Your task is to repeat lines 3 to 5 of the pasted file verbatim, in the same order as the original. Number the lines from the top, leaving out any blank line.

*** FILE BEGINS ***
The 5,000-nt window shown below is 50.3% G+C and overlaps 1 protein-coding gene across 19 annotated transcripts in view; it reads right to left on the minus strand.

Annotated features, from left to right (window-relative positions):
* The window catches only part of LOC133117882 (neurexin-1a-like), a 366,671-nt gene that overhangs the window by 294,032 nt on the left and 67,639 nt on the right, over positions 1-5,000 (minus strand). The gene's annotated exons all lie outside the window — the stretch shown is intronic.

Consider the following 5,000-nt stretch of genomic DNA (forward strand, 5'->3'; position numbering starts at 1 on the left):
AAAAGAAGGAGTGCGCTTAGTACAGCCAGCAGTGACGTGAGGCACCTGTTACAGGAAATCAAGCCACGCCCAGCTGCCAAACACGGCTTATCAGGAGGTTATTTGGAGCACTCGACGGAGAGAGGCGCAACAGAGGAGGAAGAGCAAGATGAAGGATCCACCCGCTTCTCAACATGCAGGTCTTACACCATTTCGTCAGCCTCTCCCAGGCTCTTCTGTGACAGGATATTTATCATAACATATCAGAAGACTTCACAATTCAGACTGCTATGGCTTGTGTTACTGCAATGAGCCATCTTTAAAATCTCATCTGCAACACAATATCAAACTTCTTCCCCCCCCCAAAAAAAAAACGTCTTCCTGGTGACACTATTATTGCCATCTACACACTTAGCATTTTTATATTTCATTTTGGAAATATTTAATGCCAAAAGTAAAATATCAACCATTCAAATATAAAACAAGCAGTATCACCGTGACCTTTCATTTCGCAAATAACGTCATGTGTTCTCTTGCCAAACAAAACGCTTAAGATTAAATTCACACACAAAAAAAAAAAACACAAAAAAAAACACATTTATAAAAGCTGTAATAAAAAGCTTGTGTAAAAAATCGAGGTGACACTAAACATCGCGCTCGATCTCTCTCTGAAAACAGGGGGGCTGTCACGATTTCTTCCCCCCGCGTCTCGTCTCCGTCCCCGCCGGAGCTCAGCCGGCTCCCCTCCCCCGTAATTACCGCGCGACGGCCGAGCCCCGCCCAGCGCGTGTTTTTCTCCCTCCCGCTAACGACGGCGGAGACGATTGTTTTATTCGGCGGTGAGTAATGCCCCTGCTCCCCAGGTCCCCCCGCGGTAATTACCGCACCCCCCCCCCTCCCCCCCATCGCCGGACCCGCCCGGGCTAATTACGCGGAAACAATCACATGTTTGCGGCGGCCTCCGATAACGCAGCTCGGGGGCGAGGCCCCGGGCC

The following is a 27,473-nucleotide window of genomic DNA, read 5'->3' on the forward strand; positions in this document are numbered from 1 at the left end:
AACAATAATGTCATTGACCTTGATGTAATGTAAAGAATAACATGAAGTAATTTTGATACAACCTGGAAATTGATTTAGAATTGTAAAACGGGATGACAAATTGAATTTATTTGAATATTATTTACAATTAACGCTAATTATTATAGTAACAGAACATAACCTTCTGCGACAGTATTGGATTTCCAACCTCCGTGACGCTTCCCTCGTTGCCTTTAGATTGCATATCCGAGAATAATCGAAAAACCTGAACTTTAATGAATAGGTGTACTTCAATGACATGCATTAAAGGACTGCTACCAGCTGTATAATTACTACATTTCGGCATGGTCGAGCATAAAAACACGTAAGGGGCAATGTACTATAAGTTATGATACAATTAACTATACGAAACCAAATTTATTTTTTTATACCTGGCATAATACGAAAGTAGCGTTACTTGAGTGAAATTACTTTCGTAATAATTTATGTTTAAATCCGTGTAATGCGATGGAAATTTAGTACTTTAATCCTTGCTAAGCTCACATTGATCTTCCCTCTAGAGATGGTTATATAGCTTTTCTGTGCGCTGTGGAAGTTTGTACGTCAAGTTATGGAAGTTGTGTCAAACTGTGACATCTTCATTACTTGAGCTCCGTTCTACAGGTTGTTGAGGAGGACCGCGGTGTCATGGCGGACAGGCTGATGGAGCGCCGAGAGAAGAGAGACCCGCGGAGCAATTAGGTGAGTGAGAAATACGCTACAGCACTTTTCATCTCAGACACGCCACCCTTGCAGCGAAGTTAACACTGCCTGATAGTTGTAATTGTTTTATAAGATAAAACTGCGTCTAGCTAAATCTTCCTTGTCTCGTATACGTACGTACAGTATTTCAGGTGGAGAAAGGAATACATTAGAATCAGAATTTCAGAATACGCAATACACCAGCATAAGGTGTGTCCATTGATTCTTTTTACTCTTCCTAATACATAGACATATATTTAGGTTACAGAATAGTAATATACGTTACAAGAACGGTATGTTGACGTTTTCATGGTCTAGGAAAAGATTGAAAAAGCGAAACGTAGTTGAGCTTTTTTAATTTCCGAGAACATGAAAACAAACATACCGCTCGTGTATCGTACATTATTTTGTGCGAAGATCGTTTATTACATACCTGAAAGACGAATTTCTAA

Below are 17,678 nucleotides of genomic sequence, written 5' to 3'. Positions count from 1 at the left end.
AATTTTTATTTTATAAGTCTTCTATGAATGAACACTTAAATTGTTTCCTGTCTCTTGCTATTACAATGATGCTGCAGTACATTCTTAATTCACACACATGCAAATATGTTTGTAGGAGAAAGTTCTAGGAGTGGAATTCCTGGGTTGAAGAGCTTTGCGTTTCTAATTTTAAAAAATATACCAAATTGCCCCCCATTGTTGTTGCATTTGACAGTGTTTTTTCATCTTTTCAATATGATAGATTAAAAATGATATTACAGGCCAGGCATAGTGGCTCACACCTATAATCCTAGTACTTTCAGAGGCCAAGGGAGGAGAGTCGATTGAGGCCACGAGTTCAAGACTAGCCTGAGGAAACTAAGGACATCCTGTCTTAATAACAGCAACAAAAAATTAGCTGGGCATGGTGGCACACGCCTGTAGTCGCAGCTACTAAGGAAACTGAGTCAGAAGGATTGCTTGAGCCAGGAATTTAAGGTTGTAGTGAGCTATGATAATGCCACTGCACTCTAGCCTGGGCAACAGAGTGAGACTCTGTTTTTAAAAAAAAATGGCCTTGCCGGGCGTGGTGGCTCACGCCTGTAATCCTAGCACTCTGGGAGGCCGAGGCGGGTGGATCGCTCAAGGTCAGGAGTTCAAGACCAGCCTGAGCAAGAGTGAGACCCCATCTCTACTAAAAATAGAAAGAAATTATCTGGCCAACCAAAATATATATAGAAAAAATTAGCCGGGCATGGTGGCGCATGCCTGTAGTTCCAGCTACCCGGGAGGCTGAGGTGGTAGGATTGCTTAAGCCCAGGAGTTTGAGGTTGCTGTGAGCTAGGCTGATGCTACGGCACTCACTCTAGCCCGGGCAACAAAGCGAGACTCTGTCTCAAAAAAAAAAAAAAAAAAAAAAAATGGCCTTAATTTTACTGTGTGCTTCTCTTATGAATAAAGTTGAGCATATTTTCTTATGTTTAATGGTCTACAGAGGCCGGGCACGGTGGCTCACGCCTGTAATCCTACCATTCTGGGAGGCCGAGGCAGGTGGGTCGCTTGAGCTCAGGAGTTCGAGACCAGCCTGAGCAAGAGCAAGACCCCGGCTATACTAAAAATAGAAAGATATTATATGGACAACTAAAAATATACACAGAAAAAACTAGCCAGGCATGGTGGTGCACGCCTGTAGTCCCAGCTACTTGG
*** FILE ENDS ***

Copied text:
* The window catches only part of LOC133117882 (neurexin-1a-like), a 366,671-nt gene that overhangs the window by 294,032 nt on the left and 67,639 nt on the right, over positions 1-5,000 (minus strand). The gene's annotated exons all lie outside the window — the stretch shown is intronic.

Consider the following 5,000-nt stretch of genomic DNA (forward strand, 5'->3'; position numbering starts at 1 on the left):
AAAAGAAGGAGTGCGCTTAGTACAGCCAGCAGTGACGTGAGGCACCTGTTACAGGAAATCAAGCCACGCCCAGCTGCCAAACACGGCTTATCAGGAGGTTATTTGGAGCACTCGACGGAGAGAGGCGCAACAGAGGAGGAAGAGCAAGATGAAGGATCCACCCGCTTCTCAACATGCAGGTCTTACACCATTTCGTCAGCCTCTCCCAGGCTCTTCTGTGACAGGATATTTATCATAACATATCAGAAGACTTCACAATTCAGACTGCTATGGCTTGTGTTACTGCAATGAGCCATCTTTAAAATCTCATCTGCAACACAATATCAAACTTCTTCCCCCCCCCAAAAAAAAAACGTCTTCCTGGTGACACTATTATTGCCATCTACACACTTAGCATTTTTATATTTCATTTTGGAAATATTTAATGCCAAAAGTAAAATATCAACCATTCAAATATAAAACAAGCAGTATCACCGTGACCTTTCATTTCGCAAATAACGTCATGTGTTCTCTTGCCAAACAAAACGCTTAAGATTAAATTCACACACAAAAAAAAAAAACACAAAAAAAAACACATTTATAAAAGCTGTAATAAAAAGCTTGTGTAAAAAATCGAGGTGACACTAAACATCGCGCTCGATCTCTCTCTGAAAACAGGGGGGCTGTCACGATTTCTTCCCCCCGCGTCTCGTCTCCGTCCCCGCCGGAGCTCAGCCGGCTCCCCTCCCCCGTAATTACCGCGCGACGGCCGAGCCCCGCCCAGCGCGTGTTTTTCTCCCTCCCGCTAACGACGGCGGAGACGATTGTTTTATTCGGCGGTGAGTAATGCCCCTGCTCCCCAGGTCCCCCCGCGGTAATTACCGCACCCCCCCCCCTCCCCCCCATCGCCGGACCCGCCCGGGCTAATTACGCGGAAACAATCACATGTTTGCGGCGGCCTCCGATAACGCAGCTCGGGGGCGAGGCCCCGGGCC